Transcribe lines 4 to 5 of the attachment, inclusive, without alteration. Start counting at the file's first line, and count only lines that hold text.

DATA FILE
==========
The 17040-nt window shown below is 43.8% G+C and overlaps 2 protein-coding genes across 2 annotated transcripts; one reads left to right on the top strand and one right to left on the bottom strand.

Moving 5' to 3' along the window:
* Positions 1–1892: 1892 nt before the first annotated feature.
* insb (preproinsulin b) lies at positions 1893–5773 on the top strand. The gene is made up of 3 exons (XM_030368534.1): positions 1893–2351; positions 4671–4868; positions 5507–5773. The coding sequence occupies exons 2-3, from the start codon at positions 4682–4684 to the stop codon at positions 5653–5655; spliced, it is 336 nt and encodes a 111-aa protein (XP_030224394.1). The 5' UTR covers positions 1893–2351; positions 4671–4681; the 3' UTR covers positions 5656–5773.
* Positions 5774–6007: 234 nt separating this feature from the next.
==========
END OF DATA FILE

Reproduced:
* insb (preproinsulin b) lies at positions 1893–5773 on the top strand. The gene is made up of 3 exons (XM_030368534.1): positions 1893–2351; positions 4671–4868; positions 5507–5773. The coding sequence occupies exons 2-3, from the start codon at positions 4682–4684 to the stop codon at positions 5653–5655; spliced, it is 336 nt and encodes a 111-aa protein (XP_030224394.1). The 5' UTR covers positions 1893–2351; positions 4671–4681; the 3' UTR covers positions 5656–5773.
* Positions 5774–6007: 234 nt separating this feature from the next.